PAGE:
NewsMontana News

Actions

Black bear euthanized in Glacier National Park

Posted at 7:40 AM, Jun 04, 2019
and last updated 2019-06-04 09:40:32-04
(File photo)

WEST GLACIER –  A black bear was euthanized Monday near Lake McDonald Lodge in Glacier National Park.

Park spokeswoman Lauren Alley said rangers euthanized the animal after finding it had broken into a concession employee housing cabin. Nobody was present in the cabin at the time.

The bear matched the description and photos of a bear that had been reported multiple times in the area since Memorial Day weekend, according to a news release.

Alley said that on Friday, May 24, a black bear was reported in the Lake McDonald Lodge horse corral eating unsecured horse feed. That same night and the following morning the bear returned, exhibiting little fear of humans or horses.

A private landowner in the same area reported on Saturday that a bear had pushed in porch screens and caused other property damage at a residence. Another nearby resident reported a black bear looking into their cabin windows.

Alley said rangers spent over a week in the Lake McDonald Lodge area finding the bear and using “extensive aversive conditioning techniques to encourage the bear to seek out wild areas and natural food sources again.”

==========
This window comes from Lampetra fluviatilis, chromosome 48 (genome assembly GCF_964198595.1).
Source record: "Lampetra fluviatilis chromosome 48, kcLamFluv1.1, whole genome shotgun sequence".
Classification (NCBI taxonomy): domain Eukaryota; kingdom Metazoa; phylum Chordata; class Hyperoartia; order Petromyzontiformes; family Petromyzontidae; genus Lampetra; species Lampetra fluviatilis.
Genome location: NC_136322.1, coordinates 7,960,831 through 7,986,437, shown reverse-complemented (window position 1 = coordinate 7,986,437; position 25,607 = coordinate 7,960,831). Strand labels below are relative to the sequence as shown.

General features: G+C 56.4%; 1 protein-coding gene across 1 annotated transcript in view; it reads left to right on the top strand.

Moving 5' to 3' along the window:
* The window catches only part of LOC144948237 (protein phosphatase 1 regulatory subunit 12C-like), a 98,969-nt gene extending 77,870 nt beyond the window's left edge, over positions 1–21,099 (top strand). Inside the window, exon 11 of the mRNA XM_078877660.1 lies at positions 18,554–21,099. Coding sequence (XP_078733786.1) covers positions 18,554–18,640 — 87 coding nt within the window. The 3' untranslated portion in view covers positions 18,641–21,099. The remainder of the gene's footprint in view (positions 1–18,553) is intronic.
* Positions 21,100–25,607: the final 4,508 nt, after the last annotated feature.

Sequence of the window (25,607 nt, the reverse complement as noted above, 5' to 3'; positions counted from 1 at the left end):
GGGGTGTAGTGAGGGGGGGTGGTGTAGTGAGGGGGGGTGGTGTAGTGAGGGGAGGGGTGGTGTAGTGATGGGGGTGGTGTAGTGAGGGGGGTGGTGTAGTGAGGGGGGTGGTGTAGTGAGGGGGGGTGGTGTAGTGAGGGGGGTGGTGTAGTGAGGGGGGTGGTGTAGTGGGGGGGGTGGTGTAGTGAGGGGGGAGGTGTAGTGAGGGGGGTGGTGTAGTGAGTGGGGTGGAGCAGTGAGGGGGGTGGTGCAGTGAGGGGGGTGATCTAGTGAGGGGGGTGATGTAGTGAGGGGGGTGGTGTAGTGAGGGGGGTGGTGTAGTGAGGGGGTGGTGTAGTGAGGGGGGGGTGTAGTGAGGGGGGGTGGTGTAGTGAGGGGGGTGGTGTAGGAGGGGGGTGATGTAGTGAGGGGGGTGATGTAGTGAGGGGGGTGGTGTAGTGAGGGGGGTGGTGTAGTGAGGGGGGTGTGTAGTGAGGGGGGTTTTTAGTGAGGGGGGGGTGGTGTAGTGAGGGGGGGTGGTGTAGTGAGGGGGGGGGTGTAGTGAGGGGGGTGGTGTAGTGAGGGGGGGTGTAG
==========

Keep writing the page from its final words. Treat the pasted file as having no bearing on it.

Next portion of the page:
The male bear was euthanized consistent with Glacier National Park’s Bear Management Plan in consultation with park wildlife biologists.

The bear was estimated to be about 9 years old and approximately 150 pounds. A field necropsy revealed it to be in otherwise healthy condition.

Food-conditioned bears are those that have sought and obtained non-natural foods, destroyed property or displayed aggressive, non-defensive behavior towards humans and are removed from the wild. Food-conditioned bears are not relocated due to human safety concerns.

Park officials said black bears are not good candidates for animal capture facilities such as zoos and animal parks due to the plentiful nature of the species throughout the United States.

Visitors are reminded to keep campgrounds and developed areas clean and free of food and trash.

Residents and businesses located in and around the park are also being reminded to secure all types of non-natural food sources including garbage, livestock, feed, pet food, bird seed, and hummingbird feeders.